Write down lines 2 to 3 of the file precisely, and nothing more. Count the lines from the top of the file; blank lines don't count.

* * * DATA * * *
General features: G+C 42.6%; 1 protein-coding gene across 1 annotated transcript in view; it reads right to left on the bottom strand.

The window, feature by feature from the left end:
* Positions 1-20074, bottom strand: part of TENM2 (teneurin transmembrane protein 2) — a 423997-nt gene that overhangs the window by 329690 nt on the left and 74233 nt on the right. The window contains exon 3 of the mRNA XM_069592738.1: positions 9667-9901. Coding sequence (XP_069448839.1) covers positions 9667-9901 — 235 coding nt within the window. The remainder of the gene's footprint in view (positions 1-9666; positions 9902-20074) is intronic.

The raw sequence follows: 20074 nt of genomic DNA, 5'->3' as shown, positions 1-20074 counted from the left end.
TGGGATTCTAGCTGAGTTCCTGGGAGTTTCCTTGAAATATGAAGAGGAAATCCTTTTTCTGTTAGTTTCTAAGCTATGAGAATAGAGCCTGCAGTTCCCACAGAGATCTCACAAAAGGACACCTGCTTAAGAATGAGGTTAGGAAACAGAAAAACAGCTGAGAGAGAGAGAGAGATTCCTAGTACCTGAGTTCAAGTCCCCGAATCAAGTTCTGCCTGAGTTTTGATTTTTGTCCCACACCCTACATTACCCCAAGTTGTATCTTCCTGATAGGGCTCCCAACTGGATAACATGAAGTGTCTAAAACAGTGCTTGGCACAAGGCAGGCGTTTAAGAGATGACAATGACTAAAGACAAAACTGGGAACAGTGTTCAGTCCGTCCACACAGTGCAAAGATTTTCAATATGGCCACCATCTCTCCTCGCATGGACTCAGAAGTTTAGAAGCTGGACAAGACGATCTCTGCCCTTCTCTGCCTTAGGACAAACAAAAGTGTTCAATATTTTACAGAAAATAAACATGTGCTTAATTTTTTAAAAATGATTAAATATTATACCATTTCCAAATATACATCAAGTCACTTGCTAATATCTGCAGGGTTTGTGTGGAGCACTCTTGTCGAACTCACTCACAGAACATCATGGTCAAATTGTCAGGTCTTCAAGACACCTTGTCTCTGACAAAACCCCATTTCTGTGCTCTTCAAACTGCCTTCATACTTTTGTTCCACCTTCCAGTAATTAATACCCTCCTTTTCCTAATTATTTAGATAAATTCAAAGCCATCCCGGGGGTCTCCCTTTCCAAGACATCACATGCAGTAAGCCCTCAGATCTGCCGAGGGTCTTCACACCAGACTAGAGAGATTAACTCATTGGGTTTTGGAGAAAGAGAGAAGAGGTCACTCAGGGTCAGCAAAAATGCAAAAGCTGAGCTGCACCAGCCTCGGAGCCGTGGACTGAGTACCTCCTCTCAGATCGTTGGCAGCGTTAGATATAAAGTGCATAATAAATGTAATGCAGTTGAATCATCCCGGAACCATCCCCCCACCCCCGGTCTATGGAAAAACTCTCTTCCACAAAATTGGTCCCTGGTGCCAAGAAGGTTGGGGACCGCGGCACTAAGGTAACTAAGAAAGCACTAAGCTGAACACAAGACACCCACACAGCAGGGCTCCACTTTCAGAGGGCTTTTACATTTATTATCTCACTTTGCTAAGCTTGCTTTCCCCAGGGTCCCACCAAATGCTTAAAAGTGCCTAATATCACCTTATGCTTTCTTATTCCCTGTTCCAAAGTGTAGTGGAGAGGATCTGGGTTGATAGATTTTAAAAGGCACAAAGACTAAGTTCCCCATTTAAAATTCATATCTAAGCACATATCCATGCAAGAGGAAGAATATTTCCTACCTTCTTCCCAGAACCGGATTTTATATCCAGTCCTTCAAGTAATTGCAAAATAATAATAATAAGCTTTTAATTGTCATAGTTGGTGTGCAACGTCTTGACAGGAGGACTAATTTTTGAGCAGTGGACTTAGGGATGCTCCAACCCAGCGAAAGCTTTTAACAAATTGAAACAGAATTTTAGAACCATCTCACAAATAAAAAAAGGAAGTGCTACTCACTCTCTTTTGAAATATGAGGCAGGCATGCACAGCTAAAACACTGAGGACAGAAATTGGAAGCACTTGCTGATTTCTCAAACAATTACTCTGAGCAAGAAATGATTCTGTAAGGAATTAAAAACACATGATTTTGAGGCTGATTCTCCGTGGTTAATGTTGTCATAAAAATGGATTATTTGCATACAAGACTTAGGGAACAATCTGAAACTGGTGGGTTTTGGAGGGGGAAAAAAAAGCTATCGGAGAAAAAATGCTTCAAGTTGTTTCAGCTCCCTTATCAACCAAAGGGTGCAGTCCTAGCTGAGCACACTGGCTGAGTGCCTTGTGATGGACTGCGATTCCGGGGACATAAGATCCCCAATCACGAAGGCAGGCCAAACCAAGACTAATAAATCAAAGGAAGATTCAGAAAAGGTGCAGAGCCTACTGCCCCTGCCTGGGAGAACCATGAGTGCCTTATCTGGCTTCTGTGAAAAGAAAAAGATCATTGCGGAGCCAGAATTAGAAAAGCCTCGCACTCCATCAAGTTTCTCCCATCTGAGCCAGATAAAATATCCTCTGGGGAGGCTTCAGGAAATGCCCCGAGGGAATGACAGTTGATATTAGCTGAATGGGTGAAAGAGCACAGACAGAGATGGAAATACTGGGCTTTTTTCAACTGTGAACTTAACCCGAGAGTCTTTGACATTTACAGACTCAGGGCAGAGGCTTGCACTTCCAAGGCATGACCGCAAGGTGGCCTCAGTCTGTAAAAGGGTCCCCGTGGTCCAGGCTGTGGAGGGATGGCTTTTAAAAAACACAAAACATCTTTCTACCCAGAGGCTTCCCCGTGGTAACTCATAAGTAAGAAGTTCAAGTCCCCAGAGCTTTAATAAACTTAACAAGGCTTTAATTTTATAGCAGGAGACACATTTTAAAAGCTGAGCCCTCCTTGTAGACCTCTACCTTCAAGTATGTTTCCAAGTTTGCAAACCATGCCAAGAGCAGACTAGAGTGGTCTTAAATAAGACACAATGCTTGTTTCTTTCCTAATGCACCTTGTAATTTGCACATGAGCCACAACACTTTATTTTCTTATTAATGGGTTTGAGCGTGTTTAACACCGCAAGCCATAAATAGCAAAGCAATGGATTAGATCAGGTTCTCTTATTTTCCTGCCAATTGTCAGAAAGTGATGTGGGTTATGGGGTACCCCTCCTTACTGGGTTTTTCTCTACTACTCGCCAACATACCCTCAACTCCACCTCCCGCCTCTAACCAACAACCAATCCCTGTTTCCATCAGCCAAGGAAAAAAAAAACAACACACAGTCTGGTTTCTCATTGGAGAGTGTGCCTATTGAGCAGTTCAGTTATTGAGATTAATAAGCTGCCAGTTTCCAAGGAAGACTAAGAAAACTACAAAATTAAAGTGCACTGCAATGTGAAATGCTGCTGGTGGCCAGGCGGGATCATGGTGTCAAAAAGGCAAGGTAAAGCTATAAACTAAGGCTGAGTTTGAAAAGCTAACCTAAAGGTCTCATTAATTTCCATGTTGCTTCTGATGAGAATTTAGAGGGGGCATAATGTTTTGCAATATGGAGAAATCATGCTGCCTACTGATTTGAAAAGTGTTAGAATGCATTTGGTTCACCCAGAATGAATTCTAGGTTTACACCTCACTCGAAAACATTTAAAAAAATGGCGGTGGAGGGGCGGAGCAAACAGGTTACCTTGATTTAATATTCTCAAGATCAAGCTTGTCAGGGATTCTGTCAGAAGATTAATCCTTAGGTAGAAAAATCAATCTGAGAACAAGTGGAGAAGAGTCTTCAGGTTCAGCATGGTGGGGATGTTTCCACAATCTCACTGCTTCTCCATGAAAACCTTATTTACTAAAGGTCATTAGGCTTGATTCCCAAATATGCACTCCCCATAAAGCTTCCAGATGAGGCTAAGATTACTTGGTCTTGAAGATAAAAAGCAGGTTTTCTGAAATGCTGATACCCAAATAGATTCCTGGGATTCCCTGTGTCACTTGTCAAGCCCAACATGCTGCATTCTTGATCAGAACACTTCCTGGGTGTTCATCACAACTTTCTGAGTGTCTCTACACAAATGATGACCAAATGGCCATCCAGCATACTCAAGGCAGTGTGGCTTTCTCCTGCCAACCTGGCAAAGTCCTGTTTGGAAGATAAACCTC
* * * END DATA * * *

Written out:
The window, feature by feature from the left end:
* Positions 1-20074, bottom strand: part of TENM2 (teneurin transmembrane protein 2) — a 423997-nt gene that overhangs the window by 329690 nt on the left and 74233 nt on the right. The window contains exon 3 of the mRNA XM_069592738.1: positions 9667-9901. Coding sequence (XP_069448839.1) covers positions 9667-9901 — 235 coding nt within the window. The remainder of the gene's footprint in view (positions 1-9666; positions 9902-20074) is intronic.